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"Lady Audley's Secret" by Mary Elizabeth Braddon

Lady Audley's Secret may be be downloaded for free from the ebook catalog. The following is from a review originally printed in the Athenaeum on October 25, 1862 (referenced from Sensation Press):

Lady Audley's SecretIn Lady Audley's Secret we have a book which comes into the world determined to make 'a sensation.' It begins, in the first place, by announcing itself as in its second edition on the day of publication. In a day or two it has reached a 'third edition.' It comes out under the protection of one of the greatest of living novelists, dedicated to him 'in grateful acknowledgment of literary advice most generously bestowed upon the author.' Lastly, we have the testimony of the book itself, that Lady Audley's Secret will be read and discussed, praised and pulled to pieces, by every novel-reader in the kingdom for the next six weeks. Strange to say, the book has some merit as a sensation novel, and, in spite of this puffery, will make its way. It is, in fact, just the sort of book to be read by everybody, - not too sentimental for a man's requirements, nor too useful for a woman's; having no end of plots and conspiracies for those who like plots, and plenty of light, easy, agreeable conversation for those who do not. The descriptions of scenery are excellent, and discrimination is displayed in the delineation of even the minor characters. There is a secret to be found out, and everybody is to be made happy and comfortable - after justice has been done.

To give here any abstract of the story would be hard upon the future readers of the book itself. We will only mention casually that it contains the history of one of the most beautiful and bewitching fiends ever met within the annals of literature. Here she is as a poor governess in a doctor's family:-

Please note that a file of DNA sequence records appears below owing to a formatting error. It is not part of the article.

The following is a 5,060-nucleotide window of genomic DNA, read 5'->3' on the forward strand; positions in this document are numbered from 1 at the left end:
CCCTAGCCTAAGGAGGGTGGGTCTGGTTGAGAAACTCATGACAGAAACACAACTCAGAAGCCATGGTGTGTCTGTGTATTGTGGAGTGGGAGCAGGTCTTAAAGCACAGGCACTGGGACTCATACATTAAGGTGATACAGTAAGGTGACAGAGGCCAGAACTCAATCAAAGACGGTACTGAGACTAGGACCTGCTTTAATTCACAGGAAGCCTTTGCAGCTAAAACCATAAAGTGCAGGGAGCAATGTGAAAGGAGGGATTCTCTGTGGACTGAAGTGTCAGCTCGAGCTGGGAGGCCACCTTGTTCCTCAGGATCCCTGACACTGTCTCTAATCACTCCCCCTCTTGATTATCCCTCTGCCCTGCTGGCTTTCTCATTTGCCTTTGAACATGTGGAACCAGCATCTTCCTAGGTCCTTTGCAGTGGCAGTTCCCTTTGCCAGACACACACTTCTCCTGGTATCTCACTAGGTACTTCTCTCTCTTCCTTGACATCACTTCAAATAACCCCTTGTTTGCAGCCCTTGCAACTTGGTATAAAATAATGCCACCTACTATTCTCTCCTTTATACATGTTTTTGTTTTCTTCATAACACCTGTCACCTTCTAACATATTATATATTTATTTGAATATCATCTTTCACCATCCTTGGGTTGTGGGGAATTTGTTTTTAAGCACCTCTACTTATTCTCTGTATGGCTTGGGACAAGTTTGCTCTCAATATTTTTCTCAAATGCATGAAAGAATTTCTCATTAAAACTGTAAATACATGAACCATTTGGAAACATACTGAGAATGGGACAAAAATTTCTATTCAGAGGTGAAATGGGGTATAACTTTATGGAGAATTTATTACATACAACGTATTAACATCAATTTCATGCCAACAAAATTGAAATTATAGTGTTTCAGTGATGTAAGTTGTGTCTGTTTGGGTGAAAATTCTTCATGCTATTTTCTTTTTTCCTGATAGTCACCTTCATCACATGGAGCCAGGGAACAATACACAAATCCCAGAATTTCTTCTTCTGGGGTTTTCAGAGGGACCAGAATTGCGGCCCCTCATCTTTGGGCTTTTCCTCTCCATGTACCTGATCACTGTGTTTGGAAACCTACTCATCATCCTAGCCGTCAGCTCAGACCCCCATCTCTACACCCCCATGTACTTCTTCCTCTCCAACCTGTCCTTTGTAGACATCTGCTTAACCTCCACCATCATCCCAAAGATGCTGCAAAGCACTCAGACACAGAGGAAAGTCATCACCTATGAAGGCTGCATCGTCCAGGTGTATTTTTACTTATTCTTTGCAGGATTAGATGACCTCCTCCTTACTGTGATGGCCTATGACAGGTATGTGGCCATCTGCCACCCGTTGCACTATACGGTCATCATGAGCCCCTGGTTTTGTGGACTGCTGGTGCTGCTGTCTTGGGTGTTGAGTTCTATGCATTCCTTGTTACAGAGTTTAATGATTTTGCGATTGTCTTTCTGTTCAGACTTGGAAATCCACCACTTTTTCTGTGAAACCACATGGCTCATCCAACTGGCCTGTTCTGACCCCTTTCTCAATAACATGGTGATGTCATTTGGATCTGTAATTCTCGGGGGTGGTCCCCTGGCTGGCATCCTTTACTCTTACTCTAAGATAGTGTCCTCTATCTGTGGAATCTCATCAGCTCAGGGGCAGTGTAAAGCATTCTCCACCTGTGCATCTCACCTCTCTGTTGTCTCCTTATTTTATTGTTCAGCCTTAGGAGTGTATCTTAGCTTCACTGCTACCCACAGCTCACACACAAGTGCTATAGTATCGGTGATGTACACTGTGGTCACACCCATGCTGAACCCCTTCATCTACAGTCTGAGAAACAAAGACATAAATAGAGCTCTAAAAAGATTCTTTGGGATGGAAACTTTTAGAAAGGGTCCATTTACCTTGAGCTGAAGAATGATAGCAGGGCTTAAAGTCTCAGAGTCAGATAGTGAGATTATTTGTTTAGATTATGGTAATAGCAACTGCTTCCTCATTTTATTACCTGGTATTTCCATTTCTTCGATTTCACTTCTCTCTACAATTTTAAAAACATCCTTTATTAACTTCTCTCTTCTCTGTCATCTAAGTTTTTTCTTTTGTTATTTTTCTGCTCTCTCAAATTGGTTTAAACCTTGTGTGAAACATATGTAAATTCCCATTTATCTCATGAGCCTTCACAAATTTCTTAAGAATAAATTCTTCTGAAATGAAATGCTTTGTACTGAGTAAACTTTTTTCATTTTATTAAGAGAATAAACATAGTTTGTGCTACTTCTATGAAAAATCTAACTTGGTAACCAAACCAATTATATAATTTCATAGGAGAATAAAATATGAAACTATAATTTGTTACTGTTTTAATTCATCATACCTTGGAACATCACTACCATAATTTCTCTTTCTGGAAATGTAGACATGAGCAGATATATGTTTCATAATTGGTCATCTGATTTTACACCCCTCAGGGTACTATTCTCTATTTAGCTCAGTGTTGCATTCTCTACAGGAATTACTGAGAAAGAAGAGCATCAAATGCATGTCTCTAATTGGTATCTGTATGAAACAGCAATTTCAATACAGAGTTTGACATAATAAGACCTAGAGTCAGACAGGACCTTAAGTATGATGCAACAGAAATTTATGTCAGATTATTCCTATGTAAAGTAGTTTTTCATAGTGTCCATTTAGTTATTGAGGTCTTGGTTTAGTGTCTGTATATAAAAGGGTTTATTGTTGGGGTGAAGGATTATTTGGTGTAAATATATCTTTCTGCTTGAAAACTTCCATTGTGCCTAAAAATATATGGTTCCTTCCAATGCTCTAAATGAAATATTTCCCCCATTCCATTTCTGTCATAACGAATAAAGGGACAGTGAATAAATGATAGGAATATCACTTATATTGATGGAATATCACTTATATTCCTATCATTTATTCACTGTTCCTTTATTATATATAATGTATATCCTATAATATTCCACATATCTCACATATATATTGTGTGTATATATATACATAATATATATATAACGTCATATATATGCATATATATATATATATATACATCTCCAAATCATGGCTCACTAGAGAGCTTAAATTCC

"Miss Lucy Graham was blessed with that magic power of fascination, by which a woman can charm with a word or intoxicate with a smile. Every one loved, admired and praised her. The boy who opened the five-barred gate that stood in her pathway - the verger at the church who ushered her into the surgeon's pew - the vicar, who saw the soft blue eyes uplifted to his face as he preached his simple sermon - the porter from the railway station, who sometimes brought her a letter or a parcel, and who never looked for a reward from her - her employer, his visitors - her pupils, the servants - everybody, high and low, united in declaring that Lucy Graham was the sweetest girl that ever lived."

To complete the picture of the lady, we must give the description of her portrait taken after her marriage with a rich baronet:-

"The perfection of feature, the brilliancy of colouring, were there; but I suppose the painter had copied quaint medieval monstrosities until his brain had grown bewildered, for my lady, in his portrait of her, had something of the aspect of a beautiful fiend. Her crimson dress, exaggerated like all the rest in this strange picture, hung about her in folds that looked like flames, her fair head peeping out of the lurid mass of colour, as if out of a raging furnace. Indeed, the crimson dress, the sunshine on the face, the red gold gleaming in the yellow hair, the ripe scarlet of the pouting lips, the glowing colours of each accessory of the minutely-painted background, all combined to render the first effect of the painting by no means an agreeable one."

Thus, it is evident that there are two sides to Lady Audley's character. Not sufficiently sane to win our sympathy in her wicked designs, and yet not mad enough to render her crimes excusable on that plea, Lady Audley leaves on our minds the same sort of impression that a bad dream might do. She is not a woman that we can believe in and may ever expect to meet with, but only a brilliant and incomprehensible anomaly.

It will easily be seen from these extracts that the book is well written and worth reading. There are certainly several incidents of a rather inexplicable nature, and a few highly improbable circumstances occur here and there in the course of the story; but these things are allowable in a work of fiction, and do not interfere with the plot, the interest of which is pretty well sustained from the first to the last chapter of the book.


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